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Coming Home (Ghar Wapsi) and Going Away: Politics and the Mass Conversion Controversy in India

Yashasvini Rajeshwar
1,* and
Roy C. Amore
Independent Researcher, Chennai 600041, India
Department of Political Science, University of Windsor, 401 Sunset Ave., Windsor, ON N9B 3P4, Canada
Author to whom correspondence should be addressed.
Religions 2019, 10(5), 313;
Submission received: 4 April 2019 / Revised: 21 April 2019 / Accepted: 1 May 2019 / Published: 9 May 2019
(This article belongs to the Special Issue Religion and Politics: New Developments Worldwide)


This article addresses two recent socio-religious trends in India: mass conversions to Hinduism (Ghar Wapsi) and mass conversions from Hinduism. Despite officially being a secular nation, organizations allied with the ruling Bharatiya Janata Party (BJP) are actively promoting mass conversions to Hinduism. Other religions organize mass conversions, usually of Dalits, away from Hinduism and its legacy of caste discrimination. While several states have controversial laws placing restrictions on mass conversions from Hinduism, mass conversions to Hinduism are often seen as being promoted rather than restricted.

1. The Hindutva Ideology Underlying the Ghar Wapsi Movement

Ghar Wapsi1 is a Hindi term, usually translating as “homecoming” or “coming home”, which seeks to describe the arguably coerced mass conversions arranged by Hindu nationalist organizations of Muslim, Christian, Buddhist, or other Indians to Hinduism. The Hindutva point of view is that all Indians were originally, at least ancestrally, Hindu and hence such conversions are merely “coming home”, returning to their ancestral traditions. Locating these religious conversions in the context of India’s peculiar brand of secularism and diverse religious ideologies, this trend becomes increasingly important to the changing understanding of the citizen-body, both as a social as well as a legal entity. In light of the change in political power at the capital starting in 2014, these debates became particularly relevant.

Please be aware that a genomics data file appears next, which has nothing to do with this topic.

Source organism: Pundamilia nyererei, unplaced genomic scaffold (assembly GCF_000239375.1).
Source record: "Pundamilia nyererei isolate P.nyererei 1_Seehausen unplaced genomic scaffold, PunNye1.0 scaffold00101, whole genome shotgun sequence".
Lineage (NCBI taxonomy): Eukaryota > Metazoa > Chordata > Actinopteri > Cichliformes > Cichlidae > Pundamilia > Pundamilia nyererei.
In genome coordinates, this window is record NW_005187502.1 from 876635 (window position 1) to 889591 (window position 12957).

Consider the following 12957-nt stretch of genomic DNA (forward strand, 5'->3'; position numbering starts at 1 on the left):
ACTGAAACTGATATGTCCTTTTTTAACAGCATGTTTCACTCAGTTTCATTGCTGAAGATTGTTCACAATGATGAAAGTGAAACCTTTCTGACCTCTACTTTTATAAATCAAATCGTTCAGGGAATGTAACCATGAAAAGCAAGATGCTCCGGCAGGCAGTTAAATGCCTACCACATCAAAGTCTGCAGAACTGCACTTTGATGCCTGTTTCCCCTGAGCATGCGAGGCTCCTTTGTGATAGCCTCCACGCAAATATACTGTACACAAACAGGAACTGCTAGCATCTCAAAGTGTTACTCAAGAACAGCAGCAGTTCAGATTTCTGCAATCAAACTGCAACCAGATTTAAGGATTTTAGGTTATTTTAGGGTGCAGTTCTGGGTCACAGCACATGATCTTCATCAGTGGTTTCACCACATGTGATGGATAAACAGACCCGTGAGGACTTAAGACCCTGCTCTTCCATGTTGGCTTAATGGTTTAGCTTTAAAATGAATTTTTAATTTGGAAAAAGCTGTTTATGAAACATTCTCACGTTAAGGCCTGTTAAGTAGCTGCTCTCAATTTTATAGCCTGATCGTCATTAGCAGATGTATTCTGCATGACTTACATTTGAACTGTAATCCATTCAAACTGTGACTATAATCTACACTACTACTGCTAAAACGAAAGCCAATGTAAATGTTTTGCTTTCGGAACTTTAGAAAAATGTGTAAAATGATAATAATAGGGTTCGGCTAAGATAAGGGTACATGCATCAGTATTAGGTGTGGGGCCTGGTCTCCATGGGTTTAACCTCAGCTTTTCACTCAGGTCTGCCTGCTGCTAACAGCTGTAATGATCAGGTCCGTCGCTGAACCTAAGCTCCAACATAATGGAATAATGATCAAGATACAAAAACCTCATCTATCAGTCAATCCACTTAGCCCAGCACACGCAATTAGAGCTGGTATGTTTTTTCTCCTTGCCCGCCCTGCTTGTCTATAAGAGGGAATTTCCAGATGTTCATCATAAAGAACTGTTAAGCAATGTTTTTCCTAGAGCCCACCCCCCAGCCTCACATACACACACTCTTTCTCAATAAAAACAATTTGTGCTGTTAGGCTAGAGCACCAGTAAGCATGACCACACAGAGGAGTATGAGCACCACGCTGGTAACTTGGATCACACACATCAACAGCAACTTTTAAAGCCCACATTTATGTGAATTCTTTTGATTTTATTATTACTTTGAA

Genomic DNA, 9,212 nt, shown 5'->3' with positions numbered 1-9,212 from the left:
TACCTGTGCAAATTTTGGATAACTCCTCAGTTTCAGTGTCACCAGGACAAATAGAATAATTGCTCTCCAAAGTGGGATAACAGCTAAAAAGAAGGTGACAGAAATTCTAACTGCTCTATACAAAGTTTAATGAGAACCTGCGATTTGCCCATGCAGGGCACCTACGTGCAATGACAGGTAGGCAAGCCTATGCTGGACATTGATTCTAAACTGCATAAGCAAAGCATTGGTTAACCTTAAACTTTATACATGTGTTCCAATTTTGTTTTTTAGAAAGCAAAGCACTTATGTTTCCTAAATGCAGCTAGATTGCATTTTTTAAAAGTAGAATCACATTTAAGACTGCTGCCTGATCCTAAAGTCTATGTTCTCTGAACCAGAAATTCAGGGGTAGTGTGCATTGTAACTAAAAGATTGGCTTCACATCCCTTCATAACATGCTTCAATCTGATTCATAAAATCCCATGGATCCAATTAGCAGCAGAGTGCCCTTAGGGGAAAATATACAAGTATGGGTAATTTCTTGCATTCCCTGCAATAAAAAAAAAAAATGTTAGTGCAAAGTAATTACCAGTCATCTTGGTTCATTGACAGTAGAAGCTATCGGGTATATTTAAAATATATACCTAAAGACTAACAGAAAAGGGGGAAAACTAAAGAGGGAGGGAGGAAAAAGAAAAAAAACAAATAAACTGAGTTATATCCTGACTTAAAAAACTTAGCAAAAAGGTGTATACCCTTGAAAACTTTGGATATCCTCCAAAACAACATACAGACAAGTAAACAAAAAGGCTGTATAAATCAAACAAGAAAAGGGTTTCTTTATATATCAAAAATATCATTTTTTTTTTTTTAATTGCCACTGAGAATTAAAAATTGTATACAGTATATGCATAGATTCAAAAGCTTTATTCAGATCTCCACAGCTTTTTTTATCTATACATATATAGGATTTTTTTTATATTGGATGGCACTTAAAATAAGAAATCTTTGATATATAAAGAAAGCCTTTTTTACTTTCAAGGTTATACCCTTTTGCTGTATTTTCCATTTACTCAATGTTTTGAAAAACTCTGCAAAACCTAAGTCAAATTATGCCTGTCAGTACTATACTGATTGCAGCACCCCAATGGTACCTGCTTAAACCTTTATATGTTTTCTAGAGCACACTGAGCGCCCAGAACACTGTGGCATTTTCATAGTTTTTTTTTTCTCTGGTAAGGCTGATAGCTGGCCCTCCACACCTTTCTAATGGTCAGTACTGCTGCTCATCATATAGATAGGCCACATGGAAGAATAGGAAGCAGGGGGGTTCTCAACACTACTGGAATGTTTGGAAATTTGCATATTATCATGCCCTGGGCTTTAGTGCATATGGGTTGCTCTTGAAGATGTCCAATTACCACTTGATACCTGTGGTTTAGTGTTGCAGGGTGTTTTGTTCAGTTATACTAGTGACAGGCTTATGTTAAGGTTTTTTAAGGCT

Fundamental to the Ghar Wapsi trend is the definitional question of who is a Hindu and its evolution across the colonial and post-independence eras. At the core of this definitional debate stands the concept of Hindutva, a right-wing Hindu nationalist ideology that makes a strong connection between being Indian and being Hindu. To understand the Hindutva ideology’s true definition of the Hindu, one must read V. D. Savarkar, who coined the term Hindutva. He famously raised a call to “Hinduise all politics and militraize (sic) all Hindudom”, (Savarkar 1967) seeing aggression and violence as a justified means of protecting the Hindu-Indian nation (Rashtra). For Savarkar, there were three criteria to be Hindu—paternal descent, common blood (racial bond or jati), and common civilization (sanskriti)2 (Katju 2011). While post-colonial, post-Independence India may seem to be at odds with this definition given its basis in a seemingly secular law, this article looks to argue that the apparent contradiction between legal and religious discourse in the Indian state is in fact a convenient but false opposition.
Understanding the construction of the Hindu identity in India requires a foundation in the history of the Hindutva as an ideology in itself. The Hindutva, or the Hindu nationalist, movement is pledged to the attainment of the Hindu Rashtra3, or a nation “of the Hindus for the Hindus”. Perhaps what is more important for present discourse is, however, the re-emergence and revival of this school of thought with the Arya Samaj movement in the late nineteenth century, seemingly in response to British colonialism and western supremacy.
J. Zavos, a researcher on the relationship between religion, identity, and politics in South Asia, explains the birth and growth of the Arya Samaj movement. He argues that the tenets of the Arya Samaj (of a unitary God, the Vedas as the ultimate truth, and the Vedic Age as the Golden Age) “maintained its presence within the broad framework of established Hinduism … (retaining) its potential viability as an alternative framework” (Zavos 1999). Thus, this “alternative framework” posited itself against the work of proselytizing Christian missionaries, professing a strong association with the pursuit of dharma. By this measure, everyone could be “returned” to their “real” Hindu religion. The Arya Samaj movement proved to be the cornerstone of what later evolved into the political nationalist campaign.